AHA/ASA Issue Updated Guidelines on Stroke Prevention
Eating Mediterranean or DASH-style diets, regularly engaging in physical activity and keeping blood pressure under control can lower risk of a first-time stroke, according to an updated American Heart Association (AHA)/American Stroke Association (ASA) guideline for the primary prevention of stroke published Oct. 29 in Stroke.
The statement aims to provide the best comprehensive and timely evidence-based recommendations on the prevention of stroke for the medical and patient community. Among its notable deterrent practices, the document advocates for adherence to a Mediterranean or DASH-style diet, which place an emphasis on fruits, vegetables, whole grains, nuts, poultry and fish. Both are limited in red meat and foods containing saturated fats, which are mostly found in animal-based products such as meat, butter, cheese, and full-fat dairy.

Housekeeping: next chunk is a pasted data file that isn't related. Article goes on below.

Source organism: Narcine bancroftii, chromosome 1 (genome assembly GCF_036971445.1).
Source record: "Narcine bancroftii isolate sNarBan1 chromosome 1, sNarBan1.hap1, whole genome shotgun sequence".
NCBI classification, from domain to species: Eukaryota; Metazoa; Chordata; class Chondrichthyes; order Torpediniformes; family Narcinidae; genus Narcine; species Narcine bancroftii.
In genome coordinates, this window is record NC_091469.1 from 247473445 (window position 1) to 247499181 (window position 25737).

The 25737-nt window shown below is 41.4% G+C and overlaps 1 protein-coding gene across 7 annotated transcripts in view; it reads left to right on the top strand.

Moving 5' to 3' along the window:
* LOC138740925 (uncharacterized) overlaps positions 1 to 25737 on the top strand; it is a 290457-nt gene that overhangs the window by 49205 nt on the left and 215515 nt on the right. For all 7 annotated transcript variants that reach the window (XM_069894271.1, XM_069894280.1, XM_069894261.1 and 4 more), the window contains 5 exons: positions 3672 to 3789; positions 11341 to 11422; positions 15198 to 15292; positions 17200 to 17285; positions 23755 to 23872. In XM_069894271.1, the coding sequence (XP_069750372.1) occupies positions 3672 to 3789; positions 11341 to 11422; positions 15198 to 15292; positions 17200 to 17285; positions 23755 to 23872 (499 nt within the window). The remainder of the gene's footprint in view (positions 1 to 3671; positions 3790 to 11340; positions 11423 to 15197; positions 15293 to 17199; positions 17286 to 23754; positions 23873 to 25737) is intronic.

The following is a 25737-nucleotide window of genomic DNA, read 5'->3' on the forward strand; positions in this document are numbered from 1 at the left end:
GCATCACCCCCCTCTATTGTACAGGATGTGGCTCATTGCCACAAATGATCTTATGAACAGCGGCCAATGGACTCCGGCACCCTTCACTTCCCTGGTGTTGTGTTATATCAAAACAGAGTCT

Additional guidelines suggest that individuals with high blood pressure monitor their levels with a cuff device at home. To keep pre-hypertension from becoming high blood pressure, changes in lifestyle such as getting more physical activity, eating a healthy diet and managing weight (particularly reducing the amount of sodium, usually found in salt) are also recommended. The guidelines also advise that individuals visit their health care provider annually for blood pressure evaluation and to report negative side effects of any blood pressure medication they’re taking, and to refrain from smoking. Putting a unique focus on women, the guidelines explain that for females who experience migraines with aura, smoking raises their risk of stroke even more than in the general population.
“We have a huge opportunity to improve how we prevent new strokes, because risk factors that can be changed or controlled—especially high blood pressure—account for 90 percent of strokes,” said James Meschia, MD, lead author of the study and professor and chairman of neurology at the Mayo Clinic in Jacksonville, FL. “Talking about stroke prevention is worthwhile. In many instances, stroke isn’t fatal, but it leads to years of physical, emotional and mental impairment that could be avoided.”
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